Generous gifts in 2015 from The Atlantic Philanthropies and Silicon Valley angel investor Ron Conway and his family supported the UCSF Medical Center at Mission Bay, which opened last February. Photo by Noah Berger
UC San Francisco raised more than $600 million in private contributions in 2015, the highest total of any public U.S. university and fourth-highest of all U.S. universities.
The Council for Aid to Education (CAE) released the rankings this week, reporting that overall charitable giving to colleges and universities increased 7.6 percent to a record $40.3 billion.
Last year also was a record fundraising year for UCSF, with a total of $608.5 million from more than 23,000 donors. That was an increase of 37 percent over 2014.
Private contributions are vital to sustaining UCSF's mission, as state funding for education only accounts for 3 percent of overall revenue and research funding from the National Institutes of Health grows increasingly competitive. These contributions also go toward translational research that ensures our discoveries can be applied to patient care.
Landmark gifts included The Atlantic Philanthropies’ donation of $100 million for the Mission Bay hospitals, faculty and staff recruitment, and research programs focused on neurosciences and aging. The foundation, established by Charles “Chuck” Feeney, has contributed more than $500 million to UCSF over the past decade.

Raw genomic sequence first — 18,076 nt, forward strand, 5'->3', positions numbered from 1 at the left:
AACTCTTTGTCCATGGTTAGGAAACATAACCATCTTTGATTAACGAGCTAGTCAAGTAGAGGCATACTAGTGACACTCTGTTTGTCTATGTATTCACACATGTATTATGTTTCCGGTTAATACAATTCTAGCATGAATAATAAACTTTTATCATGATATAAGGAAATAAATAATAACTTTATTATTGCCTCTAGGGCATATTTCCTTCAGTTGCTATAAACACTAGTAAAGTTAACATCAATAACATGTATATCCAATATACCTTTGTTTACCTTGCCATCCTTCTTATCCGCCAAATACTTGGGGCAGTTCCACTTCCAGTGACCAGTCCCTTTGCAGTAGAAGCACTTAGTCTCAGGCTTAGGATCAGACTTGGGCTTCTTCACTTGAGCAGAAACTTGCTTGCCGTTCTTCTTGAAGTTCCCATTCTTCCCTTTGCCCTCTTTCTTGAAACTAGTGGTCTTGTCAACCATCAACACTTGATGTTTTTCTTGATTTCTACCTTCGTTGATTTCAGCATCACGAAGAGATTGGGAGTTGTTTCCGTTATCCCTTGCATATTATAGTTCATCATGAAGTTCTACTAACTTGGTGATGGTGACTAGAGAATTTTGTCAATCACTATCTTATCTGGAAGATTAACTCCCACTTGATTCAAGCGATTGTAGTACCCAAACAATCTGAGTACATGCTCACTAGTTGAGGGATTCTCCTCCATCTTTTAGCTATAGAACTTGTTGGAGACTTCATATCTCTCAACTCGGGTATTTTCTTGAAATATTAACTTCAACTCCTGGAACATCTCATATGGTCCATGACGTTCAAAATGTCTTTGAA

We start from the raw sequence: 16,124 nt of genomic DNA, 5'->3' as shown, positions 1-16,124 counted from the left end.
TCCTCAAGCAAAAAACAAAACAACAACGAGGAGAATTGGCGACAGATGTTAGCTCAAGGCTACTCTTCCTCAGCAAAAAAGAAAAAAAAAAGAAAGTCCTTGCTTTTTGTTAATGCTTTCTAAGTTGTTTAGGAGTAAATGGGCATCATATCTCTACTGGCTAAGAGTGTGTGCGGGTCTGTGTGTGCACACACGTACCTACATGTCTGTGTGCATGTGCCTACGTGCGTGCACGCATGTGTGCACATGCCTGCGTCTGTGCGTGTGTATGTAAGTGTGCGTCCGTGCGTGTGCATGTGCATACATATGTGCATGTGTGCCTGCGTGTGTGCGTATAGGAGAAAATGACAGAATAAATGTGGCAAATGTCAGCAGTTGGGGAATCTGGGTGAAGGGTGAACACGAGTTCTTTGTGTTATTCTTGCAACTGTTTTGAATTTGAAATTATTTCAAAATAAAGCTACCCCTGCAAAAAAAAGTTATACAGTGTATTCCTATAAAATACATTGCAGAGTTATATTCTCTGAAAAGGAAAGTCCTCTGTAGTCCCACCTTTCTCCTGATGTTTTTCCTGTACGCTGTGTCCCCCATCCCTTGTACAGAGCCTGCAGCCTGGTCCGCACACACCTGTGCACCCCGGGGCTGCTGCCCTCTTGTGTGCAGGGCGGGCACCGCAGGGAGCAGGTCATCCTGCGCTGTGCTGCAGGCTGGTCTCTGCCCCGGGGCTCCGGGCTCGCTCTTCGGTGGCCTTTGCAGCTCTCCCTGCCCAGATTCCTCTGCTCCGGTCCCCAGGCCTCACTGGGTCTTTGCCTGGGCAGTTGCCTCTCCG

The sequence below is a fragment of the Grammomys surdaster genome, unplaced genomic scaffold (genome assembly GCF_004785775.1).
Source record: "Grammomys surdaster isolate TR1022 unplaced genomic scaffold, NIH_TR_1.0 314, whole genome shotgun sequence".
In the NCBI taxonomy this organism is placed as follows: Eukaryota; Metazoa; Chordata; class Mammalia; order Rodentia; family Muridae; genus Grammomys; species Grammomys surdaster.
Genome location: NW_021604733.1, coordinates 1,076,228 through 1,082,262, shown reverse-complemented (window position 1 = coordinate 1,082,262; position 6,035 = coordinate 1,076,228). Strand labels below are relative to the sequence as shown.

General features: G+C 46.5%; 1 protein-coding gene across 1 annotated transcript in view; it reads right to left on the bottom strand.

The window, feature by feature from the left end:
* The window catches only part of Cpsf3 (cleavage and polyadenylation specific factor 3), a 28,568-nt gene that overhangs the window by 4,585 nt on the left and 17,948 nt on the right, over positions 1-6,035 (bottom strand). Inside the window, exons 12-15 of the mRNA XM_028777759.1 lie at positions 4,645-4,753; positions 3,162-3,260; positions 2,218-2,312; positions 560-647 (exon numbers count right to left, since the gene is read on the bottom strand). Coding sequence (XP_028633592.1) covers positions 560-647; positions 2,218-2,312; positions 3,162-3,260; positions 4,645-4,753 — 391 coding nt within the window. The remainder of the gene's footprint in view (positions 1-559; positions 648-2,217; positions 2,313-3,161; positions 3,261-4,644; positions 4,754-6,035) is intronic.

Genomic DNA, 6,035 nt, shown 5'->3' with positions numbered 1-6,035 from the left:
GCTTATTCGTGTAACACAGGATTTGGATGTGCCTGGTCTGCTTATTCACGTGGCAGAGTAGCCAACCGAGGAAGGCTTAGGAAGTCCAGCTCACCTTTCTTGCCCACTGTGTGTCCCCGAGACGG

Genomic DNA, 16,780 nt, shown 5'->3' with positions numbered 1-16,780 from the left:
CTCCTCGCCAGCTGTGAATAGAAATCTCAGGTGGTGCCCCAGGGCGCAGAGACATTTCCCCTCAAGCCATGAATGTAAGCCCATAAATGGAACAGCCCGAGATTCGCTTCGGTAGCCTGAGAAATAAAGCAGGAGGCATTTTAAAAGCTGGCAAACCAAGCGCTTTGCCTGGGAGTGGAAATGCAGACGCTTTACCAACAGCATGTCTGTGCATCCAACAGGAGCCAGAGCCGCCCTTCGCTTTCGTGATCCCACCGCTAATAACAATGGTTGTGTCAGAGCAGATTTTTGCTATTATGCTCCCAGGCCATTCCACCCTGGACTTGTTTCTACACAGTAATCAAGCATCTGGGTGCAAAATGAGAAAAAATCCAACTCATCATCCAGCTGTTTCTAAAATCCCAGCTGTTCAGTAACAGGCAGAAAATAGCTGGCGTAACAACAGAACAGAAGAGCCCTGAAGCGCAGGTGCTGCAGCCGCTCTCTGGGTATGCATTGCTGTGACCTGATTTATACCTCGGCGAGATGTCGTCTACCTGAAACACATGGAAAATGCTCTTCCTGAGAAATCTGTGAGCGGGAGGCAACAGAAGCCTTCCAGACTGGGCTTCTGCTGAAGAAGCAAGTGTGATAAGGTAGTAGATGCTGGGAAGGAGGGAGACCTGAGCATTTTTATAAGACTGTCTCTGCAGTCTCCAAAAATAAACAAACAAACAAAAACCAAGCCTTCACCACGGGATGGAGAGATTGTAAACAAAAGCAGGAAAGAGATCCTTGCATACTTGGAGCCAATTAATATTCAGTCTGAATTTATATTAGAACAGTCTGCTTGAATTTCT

UCSF received major investments in mental health research and care: An anonymous $50 million gift, announced in June, will establish a new mental health center near Mission Bay, and a $20 million gift from the Ray and Dagmar Dolby Family Fund is supporting research to rapidly advance the understanding of mood disorders.
Silicon Valley titans also gave generously to UCSF. Angel investor Ron Conway and his family gave $40 million to help fund the outpatient medical building at the new UCSF Medical Center at Mission Bay, and entrepreneur Sean Parker donated $4.5 toward malaria elimination efforts and another $10 million to support research of autoimmune diseases.
“We are very fortunate in continuing to gain the support and confidence of our friends in the philanthropic community,” said UCSF Chancellor Sam Hawgood, MBBS. “This generosity has an enormous impact, propelling the work of our researchers, clinicians, and students and allowing us to change people’s lives for the better.”